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Ice Cream Trucks In Scottsdale: Arizona Residents Oppose Law To Make Trucks Legal

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ICE CREAM TRUCK SCOTTSDALE
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People in Scottsdale, Ariz. must really dislike ice cream trucks. A recent measure to lift the city's decades-old ban on street vendors was met with opposition from residents who expressed a dislike for food trucks and vendors of all kinds.

Street vendors were banned in Scottsdale in the 1970s amid fears they were selling illegal drugs. The proposed ordinance would allow mobile vendors along residential street, as long as they don't serve warm foods. The law, as it's written, would apply mostly to ice cream trucks.

The 15 residents who expressed their displeasure with the move -- which officials stress is not a "done deal" -- worried that the law could open the door for other types of food trucks in the neighborhood.

Safety was also a prime area of concern. AZCentral.com shares comments from one resident at a recent open house to discuss the law:

"The last thing I want is some guy going in an ice-cream truck up and down the same streets, knowing somebody is on vacation," said resident Art Lorenzen.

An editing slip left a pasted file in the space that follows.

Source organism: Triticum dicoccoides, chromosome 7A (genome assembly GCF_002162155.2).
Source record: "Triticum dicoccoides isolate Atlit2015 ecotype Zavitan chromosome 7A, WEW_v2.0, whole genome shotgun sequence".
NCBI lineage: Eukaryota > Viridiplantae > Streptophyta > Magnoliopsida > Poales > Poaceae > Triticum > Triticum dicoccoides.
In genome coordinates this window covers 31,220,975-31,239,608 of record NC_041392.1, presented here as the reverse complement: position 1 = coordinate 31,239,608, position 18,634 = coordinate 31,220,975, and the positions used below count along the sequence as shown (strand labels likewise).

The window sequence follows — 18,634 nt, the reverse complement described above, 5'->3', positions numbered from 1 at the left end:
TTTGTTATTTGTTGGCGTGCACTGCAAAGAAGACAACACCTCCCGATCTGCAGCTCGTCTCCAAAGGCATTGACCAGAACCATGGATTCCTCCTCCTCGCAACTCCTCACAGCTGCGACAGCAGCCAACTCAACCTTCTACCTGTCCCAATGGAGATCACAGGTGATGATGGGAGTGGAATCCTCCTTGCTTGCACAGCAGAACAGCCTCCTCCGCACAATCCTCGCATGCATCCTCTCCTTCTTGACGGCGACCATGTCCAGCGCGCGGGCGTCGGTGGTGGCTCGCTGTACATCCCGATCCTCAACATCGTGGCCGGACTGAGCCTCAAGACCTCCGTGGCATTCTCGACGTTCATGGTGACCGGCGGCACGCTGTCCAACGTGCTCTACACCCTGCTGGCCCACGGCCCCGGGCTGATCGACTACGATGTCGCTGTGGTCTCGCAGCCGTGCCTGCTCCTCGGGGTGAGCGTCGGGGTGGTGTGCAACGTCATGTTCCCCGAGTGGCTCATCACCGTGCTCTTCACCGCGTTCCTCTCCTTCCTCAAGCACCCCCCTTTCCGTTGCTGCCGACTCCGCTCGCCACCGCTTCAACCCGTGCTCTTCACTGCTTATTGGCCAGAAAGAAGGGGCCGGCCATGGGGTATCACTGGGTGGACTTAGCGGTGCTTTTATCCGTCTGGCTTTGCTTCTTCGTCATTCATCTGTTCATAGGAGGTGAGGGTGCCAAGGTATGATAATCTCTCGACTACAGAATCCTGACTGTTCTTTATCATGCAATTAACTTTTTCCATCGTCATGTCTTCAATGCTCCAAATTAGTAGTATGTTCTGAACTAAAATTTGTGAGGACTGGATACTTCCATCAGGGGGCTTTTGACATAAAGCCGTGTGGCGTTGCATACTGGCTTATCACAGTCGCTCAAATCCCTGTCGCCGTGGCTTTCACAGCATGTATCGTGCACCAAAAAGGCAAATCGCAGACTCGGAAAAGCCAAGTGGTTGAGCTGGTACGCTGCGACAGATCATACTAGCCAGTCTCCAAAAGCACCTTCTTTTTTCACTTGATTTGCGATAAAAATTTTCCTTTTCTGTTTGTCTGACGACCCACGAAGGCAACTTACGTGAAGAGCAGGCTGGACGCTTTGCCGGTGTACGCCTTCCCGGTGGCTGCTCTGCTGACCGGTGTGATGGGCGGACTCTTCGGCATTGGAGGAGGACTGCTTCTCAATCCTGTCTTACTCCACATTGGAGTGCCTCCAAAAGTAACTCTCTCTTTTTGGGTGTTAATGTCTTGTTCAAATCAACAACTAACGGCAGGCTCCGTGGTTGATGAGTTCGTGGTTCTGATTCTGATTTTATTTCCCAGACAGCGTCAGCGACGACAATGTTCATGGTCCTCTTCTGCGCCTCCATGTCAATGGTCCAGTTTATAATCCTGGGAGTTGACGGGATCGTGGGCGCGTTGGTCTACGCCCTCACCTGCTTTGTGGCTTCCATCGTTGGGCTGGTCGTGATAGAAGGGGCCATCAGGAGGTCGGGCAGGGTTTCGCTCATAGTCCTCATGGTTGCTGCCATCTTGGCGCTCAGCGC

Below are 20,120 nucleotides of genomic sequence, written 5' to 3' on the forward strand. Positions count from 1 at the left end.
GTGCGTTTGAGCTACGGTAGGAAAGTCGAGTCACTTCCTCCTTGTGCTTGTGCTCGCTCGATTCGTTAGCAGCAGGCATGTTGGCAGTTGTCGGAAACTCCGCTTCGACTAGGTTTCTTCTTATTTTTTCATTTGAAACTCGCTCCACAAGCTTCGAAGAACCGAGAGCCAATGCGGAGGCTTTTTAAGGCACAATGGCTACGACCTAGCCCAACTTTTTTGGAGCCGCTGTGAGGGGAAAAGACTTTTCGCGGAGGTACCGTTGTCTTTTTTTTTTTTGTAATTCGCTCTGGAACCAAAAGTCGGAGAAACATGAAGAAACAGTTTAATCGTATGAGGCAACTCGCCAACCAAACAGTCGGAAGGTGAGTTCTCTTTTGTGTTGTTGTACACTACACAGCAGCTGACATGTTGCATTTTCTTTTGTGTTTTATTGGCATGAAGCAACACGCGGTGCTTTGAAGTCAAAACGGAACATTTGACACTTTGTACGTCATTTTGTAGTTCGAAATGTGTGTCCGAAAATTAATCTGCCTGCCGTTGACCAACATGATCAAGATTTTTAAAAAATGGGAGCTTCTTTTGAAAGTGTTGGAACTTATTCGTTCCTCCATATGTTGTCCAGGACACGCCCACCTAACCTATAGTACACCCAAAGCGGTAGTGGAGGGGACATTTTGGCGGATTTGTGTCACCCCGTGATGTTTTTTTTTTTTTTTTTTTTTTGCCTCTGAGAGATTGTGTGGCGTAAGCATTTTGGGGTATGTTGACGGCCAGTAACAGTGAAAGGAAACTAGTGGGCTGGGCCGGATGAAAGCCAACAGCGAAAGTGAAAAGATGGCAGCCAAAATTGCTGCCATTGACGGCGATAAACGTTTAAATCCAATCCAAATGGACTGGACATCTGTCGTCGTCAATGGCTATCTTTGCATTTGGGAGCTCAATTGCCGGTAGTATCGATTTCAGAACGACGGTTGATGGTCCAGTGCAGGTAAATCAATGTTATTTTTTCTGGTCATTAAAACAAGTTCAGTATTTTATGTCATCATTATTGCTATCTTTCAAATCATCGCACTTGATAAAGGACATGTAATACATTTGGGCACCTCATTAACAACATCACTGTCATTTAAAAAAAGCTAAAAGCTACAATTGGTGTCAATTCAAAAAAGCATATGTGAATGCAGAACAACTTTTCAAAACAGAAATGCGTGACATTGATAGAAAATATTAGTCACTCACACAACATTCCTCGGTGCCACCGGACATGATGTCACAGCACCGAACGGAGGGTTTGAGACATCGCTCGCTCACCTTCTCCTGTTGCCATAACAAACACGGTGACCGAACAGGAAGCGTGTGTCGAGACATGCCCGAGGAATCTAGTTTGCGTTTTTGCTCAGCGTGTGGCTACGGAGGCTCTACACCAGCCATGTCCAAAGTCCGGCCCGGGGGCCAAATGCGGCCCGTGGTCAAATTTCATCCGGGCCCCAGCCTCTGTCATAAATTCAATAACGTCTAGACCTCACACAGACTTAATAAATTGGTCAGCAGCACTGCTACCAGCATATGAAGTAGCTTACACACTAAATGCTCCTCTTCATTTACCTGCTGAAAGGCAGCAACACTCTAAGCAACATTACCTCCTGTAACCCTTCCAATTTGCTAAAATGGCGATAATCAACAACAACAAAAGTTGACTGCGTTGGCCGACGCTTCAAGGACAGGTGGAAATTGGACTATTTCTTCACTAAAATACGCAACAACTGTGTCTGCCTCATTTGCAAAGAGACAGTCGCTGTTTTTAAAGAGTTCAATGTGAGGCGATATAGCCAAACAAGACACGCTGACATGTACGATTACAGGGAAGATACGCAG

Lorenzen said he installed security measures at his house after a recent spate of crimes in his community.

"A guy driving an ice-cream truck is probably not the best-quality person," Lorenzen said. "I think that's one of my concerns, this guy driving slowly down the street, maybe not the first day or second day, but the third day, when they (residents) are on vacation."

Other residents expressed concern about children running across the street to reach the truck.

The Associated Press notes that Scottsdale is one of the few cities in the area that outlaws ice cream trucks. Supporters say it would bring back "fond memories of childhood," but with a catch: the proposal wouldn't allow trademark jingles.

According to The Arizona Republic, the proposed law came about when local teen Leo Blavin wrote Scottsdale Mayor Jim Lane after learning that his family's ice cream truck business would be illegal in Scottsdale. Blavin and his father now serve the Arcadia neighborhood in east Phoenix.

If passed, Lane says he will call the regulation "Leo's Law." Blavin, who was raised in Scottsdale, told the Republic that he recalled growing up "and never seeing an ice cream truck."

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